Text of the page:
Watching Peter Brooks version of Mahabharata brings in another perspective on how people with different beliefs open their minds up to a particular subject. Watching this, gives the Indian viewer a taste of an outsiders standpoint. It may not be what we expect but the effort is applaudable. Brooks film manages to put across a very important point-A keen interest taken in an exterior culture and the willingness to recreate and represent.


The movie does not follow the typical norms of depiction of the Mahabharata but there is a visible effort put in. The movie is in the form of a narrative in which an elderly re-counts events from the epic to a young boy. The set-up changes as we lapse through time moving back and forth between the story and real time. The use of non-Indian actors brings to the table a difference in accents, depiction and understanding, which in my opinion was slightly hard to keep up with.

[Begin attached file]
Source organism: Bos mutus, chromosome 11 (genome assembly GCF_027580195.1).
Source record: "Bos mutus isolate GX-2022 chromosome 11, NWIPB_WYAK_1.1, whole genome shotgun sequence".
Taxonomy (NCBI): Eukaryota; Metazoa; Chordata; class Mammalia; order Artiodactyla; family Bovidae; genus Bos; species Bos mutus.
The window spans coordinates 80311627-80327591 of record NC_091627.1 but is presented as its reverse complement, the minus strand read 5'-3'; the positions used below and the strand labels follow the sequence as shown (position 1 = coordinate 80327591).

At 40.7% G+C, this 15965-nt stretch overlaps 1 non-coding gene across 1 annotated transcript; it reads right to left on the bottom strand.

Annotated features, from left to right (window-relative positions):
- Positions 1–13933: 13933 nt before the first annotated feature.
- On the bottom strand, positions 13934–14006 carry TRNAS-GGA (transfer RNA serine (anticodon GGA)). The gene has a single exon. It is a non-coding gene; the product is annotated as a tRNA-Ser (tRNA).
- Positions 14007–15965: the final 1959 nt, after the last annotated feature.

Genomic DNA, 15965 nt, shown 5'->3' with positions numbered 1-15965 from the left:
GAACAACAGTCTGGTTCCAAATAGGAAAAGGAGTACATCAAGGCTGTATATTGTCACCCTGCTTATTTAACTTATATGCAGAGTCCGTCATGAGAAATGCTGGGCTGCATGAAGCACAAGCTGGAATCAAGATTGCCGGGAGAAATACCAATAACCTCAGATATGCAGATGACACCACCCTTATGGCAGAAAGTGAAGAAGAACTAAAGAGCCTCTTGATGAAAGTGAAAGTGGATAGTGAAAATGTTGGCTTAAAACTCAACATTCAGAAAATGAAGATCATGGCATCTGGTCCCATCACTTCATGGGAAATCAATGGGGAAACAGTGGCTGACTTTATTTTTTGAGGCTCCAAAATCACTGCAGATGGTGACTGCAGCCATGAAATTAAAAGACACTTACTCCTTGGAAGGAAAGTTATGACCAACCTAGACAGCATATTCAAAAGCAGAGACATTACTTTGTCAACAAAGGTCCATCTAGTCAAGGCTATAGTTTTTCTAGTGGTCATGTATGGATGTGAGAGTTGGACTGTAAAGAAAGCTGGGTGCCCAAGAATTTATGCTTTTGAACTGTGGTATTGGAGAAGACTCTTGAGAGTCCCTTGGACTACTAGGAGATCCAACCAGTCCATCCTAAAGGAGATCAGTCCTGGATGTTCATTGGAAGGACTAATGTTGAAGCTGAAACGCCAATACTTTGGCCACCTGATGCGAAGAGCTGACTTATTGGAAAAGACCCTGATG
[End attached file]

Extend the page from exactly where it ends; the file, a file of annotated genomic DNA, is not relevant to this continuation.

Overall, I find it hard to decide whether to be critical and look for flaws in nooks and corners of the film or to be slightly more optimistic and appreciative.